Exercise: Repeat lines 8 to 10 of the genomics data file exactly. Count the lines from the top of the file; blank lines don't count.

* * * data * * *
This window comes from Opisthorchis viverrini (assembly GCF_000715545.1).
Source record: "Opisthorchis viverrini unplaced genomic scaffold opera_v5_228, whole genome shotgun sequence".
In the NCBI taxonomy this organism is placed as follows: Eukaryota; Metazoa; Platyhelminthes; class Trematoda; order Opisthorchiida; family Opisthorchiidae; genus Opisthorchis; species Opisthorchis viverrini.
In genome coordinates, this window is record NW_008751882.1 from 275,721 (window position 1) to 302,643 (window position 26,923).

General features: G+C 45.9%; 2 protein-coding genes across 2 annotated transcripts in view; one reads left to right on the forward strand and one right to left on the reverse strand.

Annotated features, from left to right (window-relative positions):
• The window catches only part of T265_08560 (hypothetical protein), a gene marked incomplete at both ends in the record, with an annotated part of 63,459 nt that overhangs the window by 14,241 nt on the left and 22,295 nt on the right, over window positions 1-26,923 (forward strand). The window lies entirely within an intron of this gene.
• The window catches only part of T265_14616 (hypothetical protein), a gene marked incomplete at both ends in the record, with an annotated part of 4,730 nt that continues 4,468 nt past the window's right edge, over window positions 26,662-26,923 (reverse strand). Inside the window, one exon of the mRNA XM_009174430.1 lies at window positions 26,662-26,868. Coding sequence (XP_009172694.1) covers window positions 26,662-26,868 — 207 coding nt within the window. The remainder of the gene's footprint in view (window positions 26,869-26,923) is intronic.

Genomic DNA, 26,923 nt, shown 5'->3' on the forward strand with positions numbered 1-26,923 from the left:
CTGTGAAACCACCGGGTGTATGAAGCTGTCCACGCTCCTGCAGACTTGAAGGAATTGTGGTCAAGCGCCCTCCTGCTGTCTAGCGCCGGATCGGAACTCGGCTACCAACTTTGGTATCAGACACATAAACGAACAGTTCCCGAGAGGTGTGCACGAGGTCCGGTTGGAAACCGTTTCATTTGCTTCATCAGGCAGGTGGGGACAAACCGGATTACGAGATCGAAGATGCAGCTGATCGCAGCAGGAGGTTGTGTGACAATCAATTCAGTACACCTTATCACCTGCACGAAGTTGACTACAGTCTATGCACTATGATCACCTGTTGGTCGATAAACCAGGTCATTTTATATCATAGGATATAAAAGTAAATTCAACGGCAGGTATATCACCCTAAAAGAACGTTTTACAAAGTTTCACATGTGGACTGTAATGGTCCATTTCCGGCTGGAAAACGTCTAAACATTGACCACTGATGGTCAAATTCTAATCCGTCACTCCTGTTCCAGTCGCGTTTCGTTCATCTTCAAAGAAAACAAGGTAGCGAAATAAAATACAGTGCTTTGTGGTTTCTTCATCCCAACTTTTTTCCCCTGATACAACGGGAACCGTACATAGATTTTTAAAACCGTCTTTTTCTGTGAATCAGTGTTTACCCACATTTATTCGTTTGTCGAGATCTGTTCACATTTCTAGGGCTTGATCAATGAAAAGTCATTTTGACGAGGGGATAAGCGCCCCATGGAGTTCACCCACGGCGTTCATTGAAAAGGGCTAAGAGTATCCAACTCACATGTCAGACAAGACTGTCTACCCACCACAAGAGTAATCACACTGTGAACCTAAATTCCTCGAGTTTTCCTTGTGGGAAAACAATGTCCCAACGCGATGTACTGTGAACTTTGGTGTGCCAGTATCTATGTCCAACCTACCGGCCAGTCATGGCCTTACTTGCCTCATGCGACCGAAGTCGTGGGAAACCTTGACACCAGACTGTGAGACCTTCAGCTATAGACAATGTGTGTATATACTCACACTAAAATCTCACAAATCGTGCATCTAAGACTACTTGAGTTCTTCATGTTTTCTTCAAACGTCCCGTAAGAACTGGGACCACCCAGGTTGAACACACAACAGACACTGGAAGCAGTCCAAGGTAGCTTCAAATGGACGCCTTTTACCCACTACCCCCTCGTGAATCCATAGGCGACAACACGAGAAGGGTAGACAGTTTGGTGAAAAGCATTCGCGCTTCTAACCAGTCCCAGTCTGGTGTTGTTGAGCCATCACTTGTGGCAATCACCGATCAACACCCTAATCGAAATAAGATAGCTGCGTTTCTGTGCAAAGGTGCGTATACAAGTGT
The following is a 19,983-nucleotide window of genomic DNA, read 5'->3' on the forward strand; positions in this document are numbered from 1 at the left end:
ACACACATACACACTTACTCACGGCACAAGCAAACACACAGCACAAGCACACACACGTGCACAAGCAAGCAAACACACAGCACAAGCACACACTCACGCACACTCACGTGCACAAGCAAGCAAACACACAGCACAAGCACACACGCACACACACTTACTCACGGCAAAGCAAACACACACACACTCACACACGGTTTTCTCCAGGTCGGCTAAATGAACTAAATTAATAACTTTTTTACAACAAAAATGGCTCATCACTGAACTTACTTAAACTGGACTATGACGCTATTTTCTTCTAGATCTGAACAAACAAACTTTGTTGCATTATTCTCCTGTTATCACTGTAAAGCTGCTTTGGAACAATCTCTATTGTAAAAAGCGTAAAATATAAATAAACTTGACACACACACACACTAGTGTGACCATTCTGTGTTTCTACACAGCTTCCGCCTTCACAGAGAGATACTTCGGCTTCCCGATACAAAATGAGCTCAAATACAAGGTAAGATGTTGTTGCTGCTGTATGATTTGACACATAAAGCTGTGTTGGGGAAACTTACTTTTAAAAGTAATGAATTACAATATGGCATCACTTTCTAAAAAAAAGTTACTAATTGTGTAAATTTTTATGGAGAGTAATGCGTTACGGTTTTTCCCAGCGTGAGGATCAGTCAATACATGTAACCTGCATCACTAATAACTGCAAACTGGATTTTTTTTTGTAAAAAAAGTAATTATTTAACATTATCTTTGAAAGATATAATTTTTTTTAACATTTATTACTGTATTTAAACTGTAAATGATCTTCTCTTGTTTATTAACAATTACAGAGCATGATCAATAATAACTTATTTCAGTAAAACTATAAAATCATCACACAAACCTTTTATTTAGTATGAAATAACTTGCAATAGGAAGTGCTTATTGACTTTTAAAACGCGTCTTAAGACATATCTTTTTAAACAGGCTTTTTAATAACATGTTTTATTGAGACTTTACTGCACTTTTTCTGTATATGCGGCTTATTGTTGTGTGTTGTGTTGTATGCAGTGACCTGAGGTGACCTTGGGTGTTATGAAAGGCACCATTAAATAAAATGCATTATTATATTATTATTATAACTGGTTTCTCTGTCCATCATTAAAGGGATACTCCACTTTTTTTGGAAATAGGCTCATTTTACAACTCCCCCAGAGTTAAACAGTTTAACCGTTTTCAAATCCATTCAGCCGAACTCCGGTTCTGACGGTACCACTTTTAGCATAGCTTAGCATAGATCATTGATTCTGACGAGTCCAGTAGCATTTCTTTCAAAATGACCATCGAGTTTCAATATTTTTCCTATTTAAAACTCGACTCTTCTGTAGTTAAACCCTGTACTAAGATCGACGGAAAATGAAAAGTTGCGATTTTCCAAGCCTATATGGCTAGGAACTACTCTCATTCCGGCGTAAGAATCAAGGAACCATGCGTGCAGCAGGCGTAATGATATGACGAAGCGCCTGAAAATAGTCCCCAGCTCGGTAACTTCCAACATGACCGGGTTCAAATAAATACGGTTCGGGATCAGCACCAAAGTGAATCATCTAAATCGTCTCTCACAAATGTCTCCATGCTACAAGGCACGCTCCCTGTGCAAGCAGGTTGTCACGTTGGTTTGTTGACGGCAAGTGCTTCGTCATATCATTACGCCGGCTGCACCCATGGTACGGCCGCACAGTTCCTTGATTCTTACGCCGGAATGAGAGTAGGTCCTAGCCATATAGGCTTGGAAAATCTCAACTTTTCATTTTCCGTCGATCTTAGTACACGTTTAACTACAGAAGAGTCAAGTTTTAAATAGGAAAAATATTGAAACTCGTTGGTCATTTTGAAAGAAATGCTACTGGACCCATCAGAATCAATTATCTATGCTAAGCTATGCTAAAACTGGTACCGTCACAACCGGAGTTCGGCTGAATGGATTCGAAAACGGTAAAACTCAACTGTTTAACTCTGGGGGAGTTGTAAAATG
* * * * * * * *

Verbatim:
• The window catches only part of T265_14616 (hypothetical protein), a gene marked incomplete at both ends in the record, with an annotated part of 4,730 nt that continues 4,468 nt past the window's right edge, over window positions 26,662-26,923 (reverse strand). Inside the window, one exon of the mRNA XM_009174430.1 lies at window positions 26,662-26,868. Coding sequence (XP_009172694.1) covers window positions 26,662-26,868 — 207 coding nt within the window. The remainder of the gene's footprint in view (window positions 26,869-26,923) is intronic.

Genomic DNA, 26,923 nt, shown 5'->3' on the forward strand with positions numbered 1-26,923 from the left:
CTGTGAAACCACCGGGTGTATGAAGCTGTCCACGCTCCTGCAGACTTGAAGGAATTGTGGTCAAGCGCCCTCCTGCTGTCTAGCGCCGGATCGGAACTCGGCTACCAACTTTGGTATCAGACACATAAACGAACAGTTCCCGAGAGGTGTGCACGAGGTCCGGTTGGAAACCGTTTCATTTGCTTCATCAGGCAGGTGGGGACAAACCGGATTACGAGATCGAAGATGCAGCTGATCGCAGCAGGAGGTTGTGTGACAATCAATTCAGTACACCTTATCACCTGCACGAAGTTGACTACAGTCTATGCACTATGATCACCTGTTGGTCGATAAACCAGGTCATTTTATATCATAGGATATAAAAGTAAATTCAACGGCAGGTATATCACCCTAAAAGAACGTTTTACAAAGTTTCACATGTGGACTGTAATGGTCCATTTCCGGCTGGAAAACGTCTAAACATTGACCACTGATGGTCAAATTCTAATCCGTCACTCCTGTTCCAGTCGCGTTTCGTTCATCTTCAAAGAAAACAAGGTAGCGAAATAAAATACAGTGCTTTGTGGTTTCTTCATCCCAACTTTTTTCCCCTGATACAACGGGAACCGTACATAGATTTTTAAAACCGTCTTTTTCTGTGAATCAGTGTTTACCCACATTTATTCGTTTGTCGAGATCTGTTCACATTTCTAGGGCTTGATCAATGAAAAGTCATTTTGACGAGGGGATAAGCGCCCCATGGAGTTCACCCACGGCGTTCATTGAAAAGGGCTAAGAGTATCCAACTCACATGTCAGACAAGACTGTCTACCCACCACAAGAGTAATCACACTGTGAACCTAAATTCCTCGAGTTTTCCTTGTGGGAAAACAATGTCCCAACGCGATGTACTGTGAACTTTGGTGTGCCAGTATCTATGTCCAACCTACCGGCCAGTCATGGCCTTACTTGCCTCATGCGACCGAAGTCGTGGGAAACCTTGACACCAGACTGTGAGACCTTCAGCTATAGACAATGTGTGTATATACTCACACTAAAATCTCACAAATCGTGCATCTAAGACTACTTGAGTTCTTCATGTTTTCTTCAAACGTCCCGTAAGAACTGGGACCACCCAGGTTGAACACACAACAGACACTGGAAGCAGTCCAAGGTAGCTTCAAATGGACGCCTTTTACCCACTACCCCCTCGTGAATCCATAGGCGACAACACGAGAAGGGTAGACAGTTTGGTGAAAAGCATTCGCGCTTCTAACCAGTCCCAGTCTGGTGTTGTTGAGCCATCACTTGTGGCAATCACCGATCAACACCCTAATCGAAATAAGATAGCTGCGTTTCTGTGCAAAGGTGCGTATACAAGTGT